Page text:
It is completely natural that democratization is made more difficult by absence of a democratic precedent, the lack of experience with democracy and the absence of clear models to follow. In this region, though, the process is exacerbated all the more by the fact that it coincides with two other transitions that are just as complicated.
They are, first, the transition from a socialist economy to a market economy. Under socialism, which lasted for more than two generations, people grew unaccustomed to market institutions and private property. This meant that introducing the market to the CIS states was a task almost as unprecedented as introducing democracy.
The second transition is the one from Soviet empire to modern nation-state: This was also a first for the populations of the CIS states, unlike for those of eastern central Europe (here, once again, with the exception of a few unsuccessful attempts during the Russian Civil War).6 If one then factors in the sudden and unexpected collapse of the USSR,7 it is clear that in 1991 the peoples of the CIS were in the situation of a person who is suddenly and unexpectedly thrown into a pool of water. Add to that that the person in question never learned to swim and, in fact, never had the opportunity to do more than observe the activity from afar. Though he may well understand that he has to swim and, indeed, try his utmost to do so, it would be quite easy for such a person to fall into panic and despair.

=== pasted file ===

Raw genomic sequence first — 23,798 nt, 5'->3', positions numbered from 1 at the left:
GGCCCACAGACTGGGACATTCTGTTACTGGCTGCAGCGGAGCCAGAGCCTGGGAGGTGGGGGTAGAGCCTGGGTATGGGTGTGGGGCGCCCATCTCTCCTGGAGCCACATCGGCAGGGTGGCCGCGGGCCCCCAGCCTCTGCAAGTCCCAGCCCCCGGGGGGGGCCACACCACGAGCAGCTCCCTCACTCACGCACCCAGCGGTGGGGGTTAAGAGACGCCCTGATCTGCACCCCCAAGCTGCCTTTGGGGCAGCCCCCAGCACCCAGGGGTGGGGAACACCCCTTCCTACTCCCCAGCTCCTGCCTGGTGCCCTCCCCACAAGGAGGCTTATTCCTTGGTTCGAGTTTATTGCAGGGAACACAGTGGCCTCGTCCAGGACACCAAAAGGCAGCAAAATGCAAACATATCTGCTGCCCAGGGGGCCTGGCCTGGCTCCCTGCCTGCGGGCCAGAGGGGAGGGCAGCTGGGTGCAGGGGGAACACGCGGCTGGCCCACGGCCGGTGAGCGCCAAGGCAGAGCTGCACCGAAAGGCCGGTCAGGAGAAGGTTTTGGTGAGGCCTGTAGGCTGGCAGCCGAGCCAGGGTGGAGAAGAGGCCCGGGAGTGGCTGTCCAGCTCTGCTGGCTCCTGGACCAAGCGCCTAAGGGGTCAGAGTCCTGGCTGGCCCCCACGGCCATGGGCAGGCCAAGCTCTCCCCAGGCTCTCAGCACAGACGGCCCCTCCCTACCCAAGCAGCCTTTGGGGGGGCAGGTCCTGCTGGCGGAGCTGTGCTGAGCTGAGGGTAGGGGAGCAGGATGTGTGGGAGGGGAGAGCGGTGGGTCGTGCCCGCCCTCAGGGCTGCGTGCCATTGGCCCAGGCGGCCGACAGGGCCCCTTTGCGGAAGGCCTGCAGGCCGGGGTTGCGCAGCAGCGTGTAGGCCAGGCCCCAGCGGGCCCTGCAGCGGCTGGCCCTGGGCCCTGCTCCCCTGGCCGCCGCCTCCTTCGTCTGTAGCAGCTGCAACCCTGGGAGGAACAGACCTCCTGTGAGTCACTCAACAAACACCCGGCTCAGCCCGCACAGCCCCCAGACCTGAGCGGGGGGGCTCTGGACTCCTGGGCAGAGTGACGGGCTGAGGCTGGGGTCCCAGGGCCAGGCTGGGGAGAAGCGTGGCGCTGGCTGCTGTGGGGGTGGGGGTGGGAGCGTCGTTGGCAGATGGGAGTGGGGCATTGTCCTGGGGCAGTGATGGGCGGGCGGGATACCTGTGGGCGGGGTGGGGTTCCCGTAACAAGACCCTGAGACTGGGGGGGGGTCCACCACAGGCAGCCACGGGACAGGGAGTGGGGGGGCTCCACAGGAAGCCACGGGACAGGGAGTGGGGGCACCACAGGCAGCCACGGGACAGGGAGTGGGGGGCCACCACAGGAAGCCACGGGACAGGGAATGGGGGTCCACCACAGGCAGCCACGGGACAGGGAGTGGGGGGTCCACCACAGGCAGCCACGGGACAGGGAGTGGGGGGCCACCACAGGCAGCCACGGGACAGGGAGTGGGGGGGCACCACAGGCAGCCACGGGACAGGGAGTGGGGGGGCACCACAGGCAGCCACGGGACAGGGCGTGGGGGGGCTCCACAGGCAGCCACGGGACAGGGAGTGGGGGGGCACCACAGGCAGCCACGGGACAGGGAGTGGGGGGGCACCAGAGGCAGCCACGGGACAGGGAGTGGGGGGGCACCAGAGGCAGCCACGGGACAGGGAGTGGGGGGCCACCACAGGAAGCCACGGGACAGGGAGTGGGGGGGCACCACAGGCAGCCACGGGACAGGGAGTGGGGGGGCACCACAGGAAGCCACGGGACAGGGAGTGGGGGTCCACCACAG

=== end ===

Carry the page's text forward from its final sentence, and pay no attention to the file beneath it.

After the collapse of the USSR, all of the CIS countries were quick to announce their desire to create constitutional democracies. The chaos that broke out throughout the region of the CIS resembled, in milder form, the turmoil of the Russian empire after the end of the tsars’ rule. There is probably no need to mention the terrible economic situation that came about in the CIS countries at the start of the 1990s any more than I need to remind the reader of the wars, uprisings and coups that wracked the territory of the former Soviet Union in that same period. The structures of the state disintegrated so completely in some countries that criminals were able to rise to power: Sangak Safarov in Tajikistan, Tengiz Kitovani and Jaba Ioseliani in Georgia, and Suret Huseinov in Azerbaijan.